Rarely did these tactics work, so when a new “authentic” curry house arrived, it dominated the family WhatsApp. I collected the next order and joked with the owner about the cursed vindaloo. “But vindaloo is authentic,” he said, adding that I probably wouldn’t know anyone who cooked vindaloo because it’s from Goa. As Goa was colonised by the Portuguese, there aren’t many Goans in Britain. “In the UK, it’s usually Bangladeshi chefs cooking it, adding their flair. But vindaloo in Goa is technically a spin-off of a Portuguese dish anyway.”
Not so much of a dish particularly, but of an ingredient. Vin d’alho. Wine and garlic sauce/paste/condiment thingie. It is used to create a dish, a pork stew type of thing. The leap to vindaloo being to add the chili peppers (or more perhaps) and to substitute vinegar for the wine.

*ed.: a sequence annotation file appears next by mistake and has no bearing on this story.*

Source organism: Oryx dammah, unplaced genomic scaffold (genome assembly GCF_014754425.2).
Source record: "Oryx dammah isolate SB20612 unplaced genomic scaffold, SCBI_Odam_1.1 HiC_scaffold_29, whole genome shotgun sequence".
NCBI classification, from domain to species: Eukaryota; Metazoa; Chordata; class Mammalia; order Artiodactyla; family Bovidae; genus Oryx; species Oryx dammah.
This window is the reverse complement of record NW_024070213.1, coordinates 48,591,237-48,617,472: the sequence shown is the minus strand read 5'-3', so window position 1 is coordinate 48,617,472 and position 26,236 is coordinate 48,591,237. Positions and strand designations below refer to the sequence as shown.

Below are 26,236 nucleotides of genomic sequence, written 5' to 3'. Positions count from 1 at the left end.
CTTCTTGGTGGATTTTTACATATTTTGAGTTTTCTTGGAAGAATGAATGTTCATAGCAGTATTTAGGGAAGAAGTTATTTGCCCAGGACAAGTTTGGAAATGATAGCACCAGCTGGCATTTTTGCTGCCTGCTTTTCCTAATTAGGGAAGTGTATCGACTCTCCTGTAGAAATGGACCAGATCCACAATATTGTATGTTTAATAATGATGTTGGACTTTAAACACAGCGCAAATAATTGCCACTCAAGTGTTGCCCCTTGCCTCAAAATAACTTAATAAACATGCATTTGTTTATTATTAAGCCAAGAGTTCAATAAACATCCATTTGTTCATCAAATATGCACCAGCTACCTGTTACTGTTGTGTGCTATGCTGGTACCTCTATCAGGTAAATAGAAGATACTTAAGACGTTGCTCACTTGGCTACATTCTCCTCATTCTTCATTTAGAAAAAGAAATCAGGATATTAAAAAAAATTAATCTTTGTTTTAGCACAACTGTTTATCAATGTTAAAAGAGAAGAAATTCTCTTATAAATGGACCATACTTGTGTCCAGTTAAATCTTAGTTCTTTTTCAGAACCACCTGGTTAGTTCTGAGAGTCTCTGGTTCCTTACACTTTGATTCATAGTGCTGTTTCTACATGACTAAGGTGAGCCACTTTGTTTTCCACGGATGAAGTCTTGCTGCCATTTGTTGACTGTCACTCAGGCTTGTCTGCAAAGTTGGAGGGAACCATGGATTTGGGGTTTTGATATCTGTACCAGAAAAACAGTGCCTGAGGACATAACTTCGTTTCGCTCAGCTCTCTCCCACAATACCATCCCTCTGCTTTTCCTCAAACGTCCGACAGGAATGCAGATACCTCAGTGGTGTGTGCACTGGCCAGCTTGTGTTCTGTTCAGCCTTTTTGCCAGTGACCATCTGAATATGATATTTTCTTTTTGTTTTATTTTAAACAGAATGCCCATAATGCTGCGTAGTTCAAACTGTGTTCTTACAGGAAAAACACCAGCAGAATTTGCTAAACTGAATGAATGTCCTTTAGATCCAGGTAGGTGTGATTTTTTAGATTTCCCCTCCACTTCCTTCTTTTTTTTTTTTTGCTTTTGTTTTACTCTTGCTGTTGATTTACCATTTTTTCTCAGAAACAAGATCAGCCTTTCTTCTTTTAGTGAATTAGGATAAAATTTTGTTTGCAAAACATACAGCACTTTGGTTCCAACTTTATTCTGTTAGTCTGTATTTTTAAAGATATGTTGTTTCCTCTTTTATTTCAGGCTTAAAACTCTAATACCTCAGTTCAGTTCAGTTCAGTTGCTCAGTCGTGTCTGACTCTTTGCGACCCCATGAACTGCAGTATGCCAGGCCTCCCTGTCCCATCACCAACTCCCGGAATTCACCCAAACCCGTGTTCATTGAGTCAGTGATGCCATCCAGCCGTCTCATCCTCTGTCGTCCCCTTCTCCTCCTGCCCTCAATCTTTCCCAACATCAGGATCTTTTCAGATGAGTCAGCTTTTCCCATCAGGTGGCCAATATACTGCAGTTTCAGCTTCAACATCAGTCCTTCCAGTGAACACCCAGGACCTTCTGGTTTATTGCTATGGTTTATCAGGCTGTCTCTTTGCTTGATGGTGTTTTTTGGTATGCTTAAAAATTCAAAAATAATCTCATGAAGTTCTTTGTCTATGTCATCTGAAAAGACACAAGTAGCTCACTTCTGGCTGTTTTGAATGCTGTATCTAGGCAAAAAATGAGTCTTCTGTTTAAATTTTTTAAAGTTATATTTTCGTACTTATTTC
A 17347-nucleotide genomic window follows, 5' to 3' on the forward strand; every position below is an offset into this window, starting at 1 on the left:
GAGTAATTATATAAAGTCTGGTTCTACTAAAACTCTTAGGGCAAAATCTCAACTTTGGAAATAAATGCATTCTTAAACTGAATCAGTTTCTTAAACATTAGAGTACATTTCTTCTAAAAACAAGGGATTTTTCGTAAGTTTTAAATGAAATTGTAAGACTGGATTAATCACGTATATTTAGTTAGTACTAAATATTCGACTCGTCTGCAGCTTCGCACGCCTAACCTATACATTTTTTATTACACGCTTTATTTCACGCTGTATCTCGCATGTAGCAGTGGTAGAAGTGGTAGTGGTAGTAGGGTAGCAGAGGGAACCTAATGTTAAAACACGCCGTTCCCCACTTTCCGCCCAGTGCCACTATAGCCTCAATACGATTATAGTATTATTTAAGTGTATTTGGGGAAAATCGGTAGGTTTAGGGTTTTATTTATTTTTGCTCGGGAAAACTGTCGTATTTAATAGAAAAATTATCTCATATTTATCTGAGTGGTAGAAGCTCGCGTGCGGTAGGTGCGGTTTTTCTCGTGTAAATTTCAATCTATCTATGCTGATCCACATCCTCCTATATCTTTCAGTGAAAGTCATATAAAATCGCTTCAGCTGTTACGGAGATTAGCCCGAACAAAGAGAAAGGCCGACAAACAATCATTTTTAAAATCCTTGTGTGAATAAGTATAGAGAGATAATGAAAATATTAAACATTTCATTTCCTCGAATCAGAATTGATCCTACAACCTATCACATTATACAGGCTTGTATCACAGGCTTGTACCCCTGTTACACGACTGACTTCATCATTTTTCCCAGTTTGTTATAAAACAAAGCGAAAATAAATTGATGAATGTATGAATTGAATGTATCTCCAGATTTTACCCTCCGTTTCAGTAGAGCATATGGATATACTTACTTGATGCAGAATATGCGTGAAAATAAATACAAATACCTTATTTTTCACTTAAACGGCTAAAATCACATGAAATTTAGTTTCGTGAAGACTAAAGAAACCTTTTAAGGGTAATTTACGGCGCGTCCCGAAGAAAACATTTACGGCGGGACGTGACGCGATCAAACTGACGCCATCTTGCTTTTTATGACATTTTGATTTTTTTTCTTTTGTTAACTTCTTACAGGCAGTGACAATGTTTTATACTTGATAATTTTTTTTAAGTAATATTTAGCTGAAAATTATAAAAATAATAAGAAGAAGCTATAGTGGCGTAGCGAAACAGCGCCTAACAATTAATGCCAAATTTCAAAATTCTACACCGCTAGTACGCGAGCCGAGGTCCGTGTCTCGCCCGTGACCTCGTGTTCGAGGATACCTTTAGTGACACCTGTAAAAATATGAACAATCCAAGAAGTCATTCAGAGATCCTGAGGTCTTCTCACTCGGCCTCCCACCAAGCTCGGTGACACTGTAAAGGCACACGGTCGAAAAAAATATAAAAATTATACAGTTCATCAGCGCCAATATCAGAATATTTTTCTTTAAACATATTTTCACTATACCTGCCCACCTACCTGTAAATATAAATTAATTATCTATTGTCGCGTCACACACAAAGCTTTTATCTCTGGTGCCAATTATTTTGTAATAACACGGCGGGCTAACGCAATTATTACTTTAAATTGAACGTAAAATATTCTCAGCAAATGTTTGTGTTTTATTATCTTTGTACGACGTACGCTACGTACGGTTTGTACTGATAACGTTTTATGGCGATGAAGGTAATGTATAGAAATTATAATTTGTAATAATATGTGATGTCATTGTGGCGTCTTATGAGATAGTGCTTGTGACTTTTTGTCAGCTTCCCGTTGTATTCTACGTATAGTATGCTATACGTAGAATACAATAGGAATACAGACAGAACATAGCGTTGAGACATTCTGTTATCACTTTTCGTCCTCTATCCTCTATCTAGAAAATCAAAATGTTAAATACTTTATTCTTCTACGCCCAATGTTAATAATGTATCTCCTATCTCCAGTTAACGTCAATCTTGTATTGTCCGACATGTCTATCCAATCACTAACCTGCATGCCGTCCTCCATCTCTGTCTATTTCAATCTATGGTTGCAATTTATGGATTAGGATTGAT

The Vin d’alho being on every supermarket shelf here, the pork stew thing being Northern and the vindaloo surprisingly difficult to find. Despite what Indian restaurants there are here generally being run by Goans, not the Bangladeshis and Gujeratis more common in the UK.